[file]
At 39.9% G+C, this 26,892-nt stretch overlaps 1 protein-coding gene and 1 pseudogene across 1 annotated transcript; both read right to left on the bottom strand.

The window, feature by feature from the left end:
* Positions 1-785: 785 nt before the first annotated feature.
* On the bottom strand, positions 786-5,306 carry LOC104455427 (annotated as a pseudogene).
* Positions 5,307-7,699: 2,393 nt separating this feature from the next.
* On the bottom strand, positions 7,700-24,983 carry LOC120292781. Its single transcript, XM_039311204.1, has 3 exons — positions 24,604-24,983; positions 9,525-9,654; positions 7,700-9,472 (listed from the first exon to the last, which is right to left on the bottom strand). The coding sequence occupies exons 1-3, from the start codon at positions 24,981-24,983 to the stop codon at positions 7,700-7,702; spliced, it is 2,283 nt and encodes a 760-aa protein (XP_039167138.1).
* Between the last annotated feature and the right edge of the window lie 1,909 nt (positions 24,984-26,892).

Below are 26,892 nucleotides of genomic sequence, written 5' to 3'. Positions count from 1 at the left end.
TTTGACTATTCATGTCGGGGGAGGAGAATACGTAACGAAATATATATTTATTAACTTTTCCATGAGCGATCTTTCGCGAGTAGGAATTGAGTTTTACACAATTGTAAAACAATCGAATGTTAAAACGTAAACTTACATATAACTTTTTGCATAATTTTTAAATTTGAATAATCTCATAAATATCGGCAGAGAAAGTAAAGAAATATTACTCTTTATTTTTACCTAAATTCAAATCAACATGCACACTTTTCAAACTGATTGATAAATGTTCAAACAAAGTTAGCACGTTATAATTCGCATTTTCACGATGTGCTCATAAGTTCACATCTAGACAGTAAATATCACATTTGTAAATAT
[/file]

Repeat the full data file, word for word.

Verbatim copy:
At 39.9% G+C, this 26,892-nt stretch overlaps 1 protein-coding gene and 1 pseudogene across 1 annotated transcript; both read right to left on the bottom strand.

The window, feature by feature from the left end:
* Positions 1-785: 785 nt before the first annotated feature.
* On the bottom strand, positions 786-5,306 carry LOC104455427 (annotated as a pseudogene).
* Positions 5,307-7,699: 2,393 nt separating this feature from the next.
* On the bottom strand, positions 7,700-24,983 carry LOC120292781. Its single transcript, XM_039311204.1, has 3 exons — positions 24,604-24,983; positions 9,525-9,654; positions 7,700-9,472 (listed from the first exon to the last, which is right to left on the bottom strand). The coding sequence occupies exons 1-3, from the start codon at positions 24,981-24,983 to the stop codon at positions 7,700-7,702; spliced, it is 2,283 nt and encodes a 760-aa protein (XP_039167138.1).
* Between the last annotated feature and the right edge of the window lie 1,909 nt (positions 24,984-26,892).

Below are 26,892 nucleotides of genomic sequence, written 5' to 3'. Positions count from 1 at the left end.
TTTGACTATTCATGTCGGGGGAGGAGAATACGTAACGAAATATATATTTATTAACTTTTCCATGAGCGATCTTTCGCGAGTAGGAATTGAGTTTTACACAATTGTAAAACAATCGAATGTTAAAACGTAAACTTACATATAACTTTTTGCATAATTTTTAAATTTGAATAATCTCATAAATATCGGCAGAGAAAGTAAAGAAATATTACTCTTTATTTTTACCTAAATTCAAATCAACATGCACACTTTTCAAACTGATTGATAAATGTTCAAACAAAGTTAGCACGTTATAATTCGCATTTTCACGATGTGCTCATAAGTTCACATCTAGACAGTAAATATCACATTTGTAAATAT